She said she doesn’t remember the details of The Times’ article but thought, “I’m going to post a comment about Katharine Hepburn’s brownies because I’ve been making them for so long.’ I mean, it’s like the only brownie recipe I ever use. And I started to type my comment about the recipe, and it popped into my head that I had brought these brownies to Germany and that this woman had tried to make the recipe and then ended up coming in the United States and marrying my ex, or stealing him and then marrying him. So I’ll just throw that in. Maybe it’ll put this recipe in perspective.”
Newberry said she appreciates humor and irony and figured these elements complemented her true story. But she never expected any response. “I’ve never seen any of them because I never went back to look,” she said. “When I post comments, I hardly ever read subsequent comments.”
She doesn’t usually check Twitter either, so when a friend told her back then that her comment had gone viral, she replied, “Oh my God, this is insane. Somebody is tweeting about my comment about the brownie!”
So on a hot July afternoon this past summer, when Newberry got a text while running errands in her Los Angeles neighborhood, the furthest thing from her mind was that brownie comment from two years ago.
“Hi, Sydne! Do you know you’re mentioned in today’s NYT? It’s on page 2 in a small article called The Approval Matrix. I have a hard copy clipping of it which I’ll bring to work on Wednesday if you’d like it,”the text said.
Newberry, a nutritionist and writer, says her first thoughts were, “I really haven’t done any research that’s that newsworthy in a few years. I figured maybe they dredged up something about probiotics or omega-3 fatty acids. I’m working on a really controversial report right now, so I was a little afraid something got leaked but didn’t think that was very likely.”
Needless to say, Newberry’s curiosity got the better of her, so she raced home to get a look at her own copy of The New York Times.
The Times moderators had declared:
“Katharine Hepburn’s brownies recipe in The New York Times’s Cooking section holds a particular honor: A comment left on the article is the Times moderating team’s all-time favorite.”
“I was pretty shocked,” Newberry says. “I thought, ‘What? It was just an offhand comment I made.’ “
Newberry says she still regularly makes Katherine Hepburn’s Brownies, although she has tweaked the recipe a tad since sharing it with the woman whom she said stole her ex-husband — and is still currently married to him. But Newberry insists that the original recipe worked, so her alterations to it don’t account for why that woman never got it right.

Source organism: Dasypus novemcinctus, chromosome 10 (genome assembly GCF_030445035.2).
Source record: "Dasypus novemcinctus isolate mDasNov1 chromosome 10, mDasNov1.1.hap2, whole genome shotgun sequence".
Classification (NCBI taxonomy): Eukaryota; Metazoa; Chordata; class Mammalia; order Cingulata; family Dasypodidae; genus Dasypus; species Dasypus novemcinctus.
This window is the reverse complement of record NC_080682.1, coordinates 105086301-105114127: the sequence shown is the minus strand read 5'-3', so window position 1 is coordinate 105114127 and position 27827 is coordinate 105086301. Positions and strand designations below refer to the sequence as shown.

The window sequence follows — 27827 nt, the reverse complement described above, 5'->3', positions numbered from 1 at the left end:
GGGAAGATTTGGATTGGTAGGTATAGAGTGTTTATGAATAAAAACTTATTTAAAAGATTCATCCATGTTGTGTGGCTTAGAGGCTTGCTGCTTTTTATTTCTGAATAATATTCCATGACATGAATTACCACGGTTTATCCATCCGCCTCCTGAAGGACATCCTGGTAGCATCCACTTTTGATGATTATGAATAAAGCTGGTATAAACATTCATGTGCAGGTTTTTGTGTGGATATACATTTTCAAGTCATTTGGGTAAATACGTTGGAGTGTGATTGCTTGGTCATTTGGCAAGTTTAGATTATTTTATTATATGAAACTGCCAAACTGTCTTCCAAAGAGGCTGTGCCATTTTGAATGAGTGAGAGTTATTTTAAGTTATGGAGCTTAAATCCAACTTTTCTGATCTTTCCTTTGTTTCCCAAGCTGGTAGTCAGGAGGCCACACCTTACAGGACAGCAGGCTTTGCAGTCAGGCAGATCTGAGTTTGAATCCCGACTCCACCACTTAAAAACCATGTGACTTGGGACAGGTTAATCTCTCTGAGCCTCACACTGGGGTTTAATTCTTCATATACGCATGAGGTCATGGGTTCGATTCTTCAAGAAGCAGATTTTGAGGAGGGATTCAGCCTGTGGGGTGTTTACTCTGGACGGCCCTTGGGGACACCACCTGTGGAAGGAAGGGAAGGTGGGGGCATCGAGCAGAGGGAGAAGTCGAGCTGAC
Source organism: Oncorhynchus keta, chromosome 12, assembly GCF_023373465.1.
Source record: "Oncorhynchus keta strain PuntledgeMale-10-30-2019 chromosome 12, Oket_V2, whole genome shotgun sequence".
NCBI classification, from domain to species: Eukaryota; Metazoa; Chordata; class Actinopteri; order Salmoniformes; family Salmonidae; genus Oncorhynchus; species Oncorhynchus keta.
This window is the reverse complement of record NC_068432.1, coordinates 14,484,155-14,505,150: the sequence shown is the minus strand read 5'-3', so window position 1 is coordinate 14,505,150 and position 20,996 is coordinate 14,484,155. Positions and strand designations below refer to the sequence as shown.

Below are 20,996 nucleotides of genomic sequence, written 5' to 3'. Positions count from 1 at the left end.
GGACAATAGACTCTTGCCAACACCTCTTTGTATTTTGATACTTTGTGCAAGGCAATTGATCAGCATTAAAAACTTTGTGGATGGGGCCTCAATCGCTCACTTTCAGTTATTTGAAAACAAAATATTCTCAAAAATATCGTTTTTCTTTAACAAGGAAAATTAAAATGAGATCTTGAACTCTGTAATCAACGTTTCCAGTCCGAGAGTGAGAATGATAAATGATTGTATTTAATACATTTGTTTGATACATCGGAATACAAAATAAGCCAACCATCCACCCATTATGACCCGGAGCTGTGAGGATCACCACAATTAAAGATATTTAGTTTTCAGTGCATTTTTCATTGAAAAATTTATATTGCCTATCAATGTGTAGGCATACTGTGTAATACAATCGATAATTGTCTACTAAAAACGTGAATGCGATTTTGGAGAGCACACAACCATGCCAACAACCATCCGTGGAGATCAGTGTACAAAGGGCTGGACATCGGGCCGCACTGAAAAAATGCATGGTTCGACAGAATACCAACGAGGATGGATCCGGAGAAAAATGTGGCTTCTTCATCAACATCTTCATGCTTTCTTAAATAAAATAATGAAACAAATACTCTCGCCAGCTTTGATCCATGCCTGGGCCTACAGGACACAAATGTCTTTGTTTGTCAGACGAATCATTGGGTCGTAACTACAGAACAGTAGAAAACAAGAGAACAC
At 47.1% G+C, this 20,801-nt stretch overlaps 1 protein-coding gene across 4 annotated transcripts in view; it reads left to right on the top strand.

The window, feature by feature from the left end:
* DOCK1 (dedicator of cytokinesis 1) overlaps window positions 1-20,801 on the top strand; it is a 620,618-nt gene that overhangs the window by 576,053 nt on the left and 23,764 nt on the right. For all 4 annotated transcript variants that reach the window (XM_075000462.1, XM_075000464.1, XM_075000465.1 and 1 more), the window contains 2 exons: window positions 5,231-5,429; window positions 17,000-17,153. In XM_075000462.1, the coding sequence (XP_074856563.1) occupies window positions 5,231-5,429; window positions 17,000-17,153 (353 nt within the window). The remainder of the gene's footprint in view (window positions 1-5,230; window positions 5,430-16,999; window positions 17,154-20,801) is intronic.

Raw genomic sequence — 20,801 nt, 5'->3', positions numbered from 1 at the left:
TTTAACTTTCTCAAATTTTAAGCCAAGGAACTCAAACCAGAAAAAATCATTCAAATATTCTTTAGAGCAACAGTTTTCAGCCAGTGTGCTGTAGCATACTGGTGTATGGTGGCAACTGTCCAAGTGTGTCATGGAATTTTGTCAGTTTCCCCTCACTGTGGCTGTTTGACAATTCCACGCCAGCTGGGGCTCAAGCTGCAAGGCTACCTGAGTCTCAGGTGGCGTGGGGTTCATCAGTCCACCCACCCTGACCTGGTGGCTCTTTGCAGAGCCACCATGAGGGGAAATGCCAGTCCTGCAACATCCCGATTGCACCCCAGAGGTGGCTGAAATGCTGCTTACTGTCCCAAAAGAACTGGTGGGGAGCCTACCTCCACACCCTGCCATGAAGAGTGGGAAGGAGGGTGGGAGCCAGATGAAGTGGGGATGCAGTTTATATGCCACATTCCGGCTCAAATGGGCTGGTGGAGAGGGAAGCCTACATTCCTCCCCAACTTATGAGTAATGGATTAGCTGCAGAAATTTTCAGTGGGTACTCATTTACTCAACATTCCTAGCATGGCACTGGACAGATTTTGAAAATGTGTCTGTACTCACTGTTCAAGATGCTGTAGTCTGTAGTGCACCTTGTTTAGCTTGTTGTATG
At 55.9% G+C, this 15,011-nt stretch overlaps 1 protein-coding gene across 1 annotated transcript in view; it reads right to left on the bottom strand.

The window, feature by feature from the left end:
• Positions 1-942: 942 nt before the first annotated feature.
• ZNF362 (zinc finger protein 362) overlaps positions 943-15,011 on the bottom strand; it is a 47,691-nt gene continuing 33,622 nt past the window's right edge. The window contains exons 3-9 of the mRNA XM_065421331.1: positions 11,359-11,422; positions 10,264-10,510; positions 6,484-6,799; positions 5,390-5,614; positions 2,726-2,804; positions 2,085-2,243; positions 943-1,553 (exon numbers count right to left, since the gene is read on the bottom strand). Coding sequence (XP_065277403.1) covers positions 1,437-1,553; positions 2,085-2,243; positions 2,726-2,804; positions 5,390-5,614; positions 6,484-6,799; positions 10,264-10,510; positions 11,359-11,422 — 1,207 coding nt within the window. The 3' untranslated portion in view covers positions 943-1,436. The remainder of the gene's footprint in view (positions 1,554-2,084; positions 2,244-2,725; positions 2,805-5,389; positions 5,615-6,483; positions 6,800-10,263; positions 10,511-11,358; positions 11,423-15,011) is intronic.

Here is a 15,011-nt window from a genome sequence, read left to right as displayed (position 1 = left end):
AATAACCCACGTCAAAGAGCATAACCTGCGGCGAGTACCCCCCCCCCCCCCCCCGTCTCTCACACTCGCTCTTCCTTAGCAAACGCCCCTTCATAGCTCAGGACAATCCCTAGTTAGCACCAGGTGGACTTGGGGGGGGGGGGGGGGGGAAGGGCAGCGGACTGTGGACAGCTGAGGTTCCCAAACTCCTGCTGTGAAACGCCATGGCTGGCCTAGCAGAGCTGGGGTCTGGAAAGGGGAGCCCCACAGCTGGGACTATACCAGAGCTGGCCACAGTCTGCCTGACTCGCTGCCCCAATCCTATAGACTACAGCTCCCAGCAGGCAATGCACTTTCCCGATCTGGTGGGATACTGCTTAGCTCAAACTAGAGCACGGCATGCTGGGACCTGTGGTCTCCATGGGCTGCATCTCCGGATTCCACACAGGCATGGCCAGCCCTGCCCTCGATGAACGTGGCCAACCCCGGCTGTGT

“I have a degree in baking,” she says, adding, “I’ve actually thought about what could have gone wrong. … Maybe it had something to do with some difference between ingredients in Germany and ingredients here. It could have been the size of the egg. It could have been something about the grain of the fineness of the sugar. I don’t know.”
What Newberry does know is that her current husband of 21 years absolutely loves her brownies. Still, she says she can’t help but see the irony of a brownie recipe by Katharine Hepburn being connected to marital infidelity. Hepburn famously carried on a 25-year love affair with actor Spencer Tracy — who was married to someone else throughout the relationship — until his death in 1967.
“If you want to steal somebody’s husband,” Newberry muses, “you should screw up a brownie recipe.”
Brownies seen in the Star test kitchen in Toronto.
Richard Lautens/Toronto Star via Getty Images
Richard Lautens/Toronto Star via Getty Images
Sydne Newberry’s Spin On Katherine Hepburn’s Brownies
* This recipe is based on Katherine Hepburn’s original, with modifications made by Newberry.
- 1/2 cup unsweetened cocoa
- 1 stick butter
- 2 eggs
- 1 cup granulated sugar
- 1/4 cup all-purpose flour
- 1 cup broken up walnut or pecan pieces (for better flavor, toast the nuts at 350 F for about 5 minutes)
- 1 teaspoon vanilla extract
- Pinch salt
- Preheat oven to 325F.
- Grease an 8-inch-square pan. (Line it with aluminum foil, overhanging on all sides.)
- Melt butter in a saucepan with cocoa and stir until smooth.
- Remove from heat and let cool for a few minutes.
- Whisk in eggs, one at a time.
- Stir in vanilla.
- In a separate bowl, combine sugar, flour, nuts and salt.
- Add to the cocoa-butter mixture. Stir until just combined.
- Pour into prepared pan and bake 30-40 minutes. (Do not overbake: Center should still be a little gooey.)
- Let cool completely before cutting into squares. If foil lining is used, lift from pan and cut into 16 squares on a cutting board.